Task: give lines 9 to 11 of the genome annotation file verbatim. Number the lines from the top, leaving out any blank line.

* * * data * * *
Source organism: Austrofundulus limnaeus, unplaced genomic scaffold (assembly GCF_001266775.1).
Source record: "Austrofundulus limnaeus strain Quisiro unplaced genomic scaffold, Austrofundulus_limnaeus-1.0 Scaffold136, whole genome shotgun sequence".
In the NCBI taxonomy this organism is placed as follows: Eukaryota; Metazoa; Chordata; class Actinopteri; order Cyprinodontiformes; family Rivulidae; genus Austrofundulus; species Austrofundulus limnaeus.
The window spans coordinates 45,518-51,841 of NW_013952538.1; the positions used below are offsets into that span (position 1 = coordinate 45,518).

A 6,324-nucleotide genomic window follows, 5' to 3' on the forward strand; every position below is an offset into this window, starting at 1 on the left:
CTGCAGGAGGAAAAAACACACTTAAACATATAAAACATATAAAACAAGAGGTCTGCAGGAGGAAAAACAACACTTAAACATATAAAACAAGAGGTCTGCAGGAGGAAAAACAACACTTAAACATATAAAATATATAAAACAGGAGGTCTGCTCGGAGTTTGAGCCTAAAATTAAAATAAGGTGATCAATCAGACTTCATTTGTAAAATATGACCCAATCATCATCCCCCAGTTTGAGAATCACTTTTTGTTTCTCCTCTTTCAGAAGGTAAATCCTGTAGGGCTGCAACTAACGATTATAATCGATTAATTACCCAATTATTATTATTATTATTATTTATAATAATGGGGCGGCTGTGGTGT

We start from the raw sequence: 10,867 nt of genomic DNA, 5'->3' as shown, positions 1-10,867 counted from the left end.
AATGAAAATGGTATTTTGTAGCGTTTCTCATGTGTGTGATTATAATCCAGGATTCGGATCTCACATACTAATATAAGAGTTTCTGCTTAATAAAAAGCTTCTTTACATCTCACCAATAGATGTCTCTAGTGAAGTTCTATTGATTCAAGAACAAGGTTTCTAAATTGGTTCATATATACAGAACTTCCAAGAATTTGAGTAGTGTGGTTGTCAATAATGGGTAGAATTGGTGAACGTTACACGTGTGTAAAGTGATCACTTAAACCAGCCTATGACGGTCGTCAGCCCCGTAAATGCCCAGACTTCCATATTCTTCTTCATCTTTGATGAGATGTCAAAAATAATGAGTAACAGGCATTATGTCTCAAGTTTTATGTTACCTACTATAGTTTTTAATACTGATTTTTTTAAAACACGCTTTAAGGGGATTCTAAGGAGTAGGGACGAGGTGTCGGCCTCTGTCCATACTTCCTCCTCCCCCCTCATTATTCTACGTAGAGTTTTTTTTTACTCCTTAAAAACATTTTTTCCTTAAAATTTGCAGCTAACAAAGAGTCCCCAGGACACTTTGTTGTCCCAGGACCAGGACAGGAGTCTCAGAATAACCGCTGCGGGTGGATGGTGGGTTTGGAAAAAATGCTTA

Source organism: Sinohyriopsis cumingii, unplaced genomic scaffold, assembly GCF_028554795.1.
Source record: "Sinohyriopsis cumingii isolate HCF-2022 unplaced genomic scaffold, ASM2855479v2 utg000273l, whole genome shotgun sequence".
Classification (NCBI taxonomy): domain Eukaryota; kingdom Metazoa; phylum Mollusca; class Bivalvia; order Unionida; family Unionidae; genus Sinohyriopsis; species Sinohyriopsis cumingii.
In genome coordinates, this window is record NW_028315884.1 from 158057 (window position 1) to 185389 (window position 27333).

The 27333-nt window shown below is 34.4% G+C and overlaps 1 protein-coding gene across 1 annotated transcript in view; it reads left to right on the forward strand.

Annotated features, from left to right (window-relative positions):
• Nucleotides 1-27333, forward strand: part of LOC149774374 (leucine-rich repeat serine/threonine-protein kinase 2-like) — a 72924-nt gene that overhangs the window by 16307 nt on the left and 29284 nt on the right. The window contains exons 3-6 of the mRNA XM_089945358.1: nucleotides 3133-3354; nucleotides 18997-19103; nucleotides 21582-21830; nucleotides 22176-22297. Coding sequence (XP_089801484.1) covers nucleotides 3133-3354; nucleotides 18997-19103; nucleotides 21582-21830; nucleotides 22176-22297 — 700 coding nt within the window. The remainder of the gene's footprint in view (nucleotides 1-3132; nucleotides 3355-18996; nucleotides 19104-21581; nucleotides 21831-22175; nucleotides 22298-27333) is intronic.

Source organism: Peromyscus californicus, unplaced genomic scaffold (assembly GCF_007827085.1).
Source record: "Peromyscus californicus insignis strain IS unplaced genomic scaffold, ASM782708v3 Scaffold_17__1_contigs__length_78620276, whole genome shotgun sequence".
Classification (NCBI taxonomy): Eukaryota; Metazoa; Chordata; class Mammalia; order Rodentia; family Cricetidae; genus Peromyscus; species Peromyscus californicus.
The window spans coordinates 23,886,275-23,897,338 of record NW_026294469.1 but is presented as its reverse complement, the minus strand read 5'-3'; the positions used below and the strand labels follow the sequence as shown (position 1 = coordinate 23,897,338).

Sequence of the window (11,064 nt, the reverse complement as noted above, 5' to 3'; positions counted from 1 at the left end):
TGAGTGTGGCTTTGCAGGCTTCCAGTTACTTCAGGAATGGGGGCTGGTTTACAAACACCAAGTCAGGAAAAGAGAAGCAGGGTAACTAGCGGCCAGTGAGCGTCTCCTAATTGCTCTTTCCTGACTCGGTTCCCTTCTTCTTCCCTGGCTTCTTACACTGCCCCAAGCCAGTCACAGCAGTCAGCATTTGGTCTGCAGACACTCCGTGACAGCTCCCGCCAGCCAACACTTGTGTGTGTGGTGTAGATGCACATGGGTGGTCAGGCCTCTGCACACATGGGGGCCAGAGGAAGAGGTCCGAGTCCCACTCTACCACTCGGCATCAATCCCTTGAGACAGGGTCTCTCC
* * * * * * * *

Source organism: Sinohyriopsis cumingii, unplaced genomic scaffold, assembly GCF_028554795.1.
Source record: "Sinohyriopsis cumingii isolate HCF-2022 unplaced genomic scaffold, ASM2855479v2 utg000273l, whole genome shotgun sequence".
Classification (NCBI taxonomy): domain Eukaryota; kingdom Metazoa; phylum Mollusca; class Bivalvia; order Unionida; family Unionidae; genus Sinohyriopsis; species Sinohyriopsis cumingii.